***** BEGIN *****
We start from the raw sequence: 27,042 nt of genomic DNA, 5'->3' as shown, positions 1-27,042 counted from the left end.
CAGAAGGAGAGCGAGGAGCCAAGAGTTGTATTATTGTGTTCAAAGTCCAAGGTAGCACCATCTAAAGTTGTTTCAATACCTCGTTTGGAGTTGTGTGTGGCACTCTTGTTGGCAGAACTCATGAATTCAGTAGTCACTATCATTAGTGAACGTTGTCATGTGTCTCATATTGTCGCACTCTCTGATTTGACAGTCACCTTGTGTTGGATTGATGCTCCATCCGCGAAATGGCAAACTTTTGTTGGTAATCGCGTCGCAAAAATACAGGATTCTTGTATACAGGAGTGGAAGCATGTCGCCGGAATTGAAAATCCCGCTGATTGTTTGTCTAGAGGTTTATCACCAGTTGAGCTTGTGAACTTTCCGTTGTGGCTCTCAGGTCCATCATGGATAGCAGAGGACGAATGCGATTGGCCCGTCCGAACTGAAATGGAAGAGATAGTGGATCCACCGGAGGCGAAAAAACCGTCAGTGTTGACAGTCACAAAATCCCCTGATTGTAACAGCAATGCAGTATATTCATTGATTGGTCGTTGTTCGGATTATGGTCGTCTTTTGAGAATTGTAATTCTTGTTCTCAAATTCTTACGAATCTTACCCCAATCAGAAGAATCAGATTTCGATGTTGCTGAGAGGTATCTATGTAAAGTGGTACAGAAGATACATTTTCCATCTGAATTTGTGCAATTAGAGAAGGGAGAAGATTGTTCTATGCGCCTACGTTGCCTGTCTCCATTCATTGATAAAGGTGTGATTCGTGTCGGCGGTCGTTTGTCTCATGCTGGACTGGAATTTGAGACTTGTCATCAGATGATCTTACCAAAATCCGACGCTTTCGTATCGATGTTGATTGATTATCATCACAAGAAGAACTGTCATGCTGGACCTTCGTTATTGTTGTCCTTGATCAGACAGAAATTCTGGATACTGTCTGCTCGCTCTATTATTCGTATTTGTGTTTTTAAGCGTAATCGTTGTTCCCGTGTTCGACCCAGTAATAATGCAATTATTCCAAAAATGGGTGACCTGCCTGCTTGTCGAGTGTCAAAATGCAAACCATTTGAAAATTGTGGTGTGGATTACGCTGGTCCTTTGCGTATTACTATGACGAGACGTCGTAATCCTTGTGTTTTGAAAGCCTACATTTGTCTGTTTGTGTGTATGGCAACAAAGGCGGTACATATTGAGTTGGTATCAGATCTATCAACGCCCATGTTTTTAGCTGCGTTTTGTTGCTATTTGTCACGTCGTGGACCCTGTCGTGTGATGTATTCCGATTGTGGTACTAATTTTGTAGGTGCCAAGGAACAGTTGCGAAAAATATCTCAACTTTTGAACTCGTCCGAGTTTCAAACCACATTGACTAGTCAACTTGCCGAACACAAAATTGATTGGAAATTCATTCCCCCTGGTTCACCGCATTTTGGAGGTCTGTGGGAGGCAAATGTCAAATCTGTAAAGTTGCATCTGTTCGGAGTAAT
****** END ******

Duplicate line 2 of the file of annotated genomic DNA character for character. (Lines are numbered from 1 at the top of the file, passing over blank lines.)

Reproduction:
CAGAAGGAGAGCGAGGAGCCAAGAGTTGTATTATTGTGTTCAAAGTCCAAGGTAGCACCATCTAAAGTTGTTTCAATACCTCGTTTGGAGTTGTGTGTGGCACTCTTGTTGGCAGAACTCATGAATTCAGTAGTCACTATCATTAGTGAACGTTGTCATGTGTCTCATATTGTCGCACTCTCTGATTTGACAGTCACCTTGTGTTGGATTGATGCTCCATCCGCGAAATGGCAAACTTTTGTTGGTAATCGCGTCGCAAAAATACAGGATTCTTGTATACAGGAGTGGAAGCATGTCGCCGGAATTGAAAATCCCGCTGATTGTTTGTCTAGAGGTTTATCACCAGTTGAGCTTGTGAACTTTCCGTTGTGGCTCTCAGGTCCATCATGGATAGCAGAGGACGAATGCGATTGGCCCGTCCGAACTGAAATGGAAGAGATAGTGGATCCACCGGAGGCGAAAAAACCGTCAGTGTTGACAGTCACAAAATCCCCTGATTGTAACAGCAATGCAGTATATTCATTGATTGGTCGTTGTTCGGATTATGGTCGTCTTTTGAGAATTGTAATTCTTGTTCTCAAATTCTTACGAATCTTACCCCAATCAGAAGAATCAGATTTCGATGTTGCTGAGAGGTATCTATGTAAAGTGGTACAGAAGATACATTTTCCATCTGAATTTGTGCAATTAGAGAAGGGAGAAGATTGTTCTATGCGCCTACGTTGCCTGTCTCCATTCATTGATAAAGGTGTGATTCGTGTCGGCGGTCGTTTGTCTCATGCTGGACTGGAATTTGAGACTTGTCATCAGATGATCTTACCAAAATCCGACGCTTTCGTATCGATGTTGATTGATTATCATCACAAGAAGAACTGTCATGCTGGACCTTCGTTATTGTTGTCCTTGATCAGACAGAAATTCTGGATACTGTCTGCTCGCTCTATTATTCGTATTTGTGTTTTTAAGCGTAATCGTTGTTCCCGTGTTCGACCCAGTAATAATGCAATTATTCCAAAAATGGGTGACCTGCCTGCTTGTCGAGTGTCAAAATGCAAACCATTTGAAAATTGTGGTGTGGATTACGCTGGTCCTTTGCGTATTACTATGACGAGACGTCGTAATCCTTGTGTTTTGAAAGCCTACATTTGTCTGTTTGTGTGTATGGCAACAAAGGCGGTACATATTGAGTTGGTATCAGATCTATCAACGCCCATGTTTTTAGCTGCGTTTTGTTGCTATTTGTCACGTCGTGGACCCTGTCGTGTGATGTATTCCGATTGTGGTACTAATTTTGTAGGTGCCAAGGAACAGTTGCGAAAAATATCTCAACTTTTGAACTCGTCCGAGTTTCAAACCACATTGACTAGTCAACTTGCCGAACACAAAATTGATTGGAAATTCATTCCCCCTGGTTCACCGCATTTTGGAGGTCTGTGGGAGGCAAATGTCAAATCTGTAAAGTTGCATCTGTTCGGAGTAAT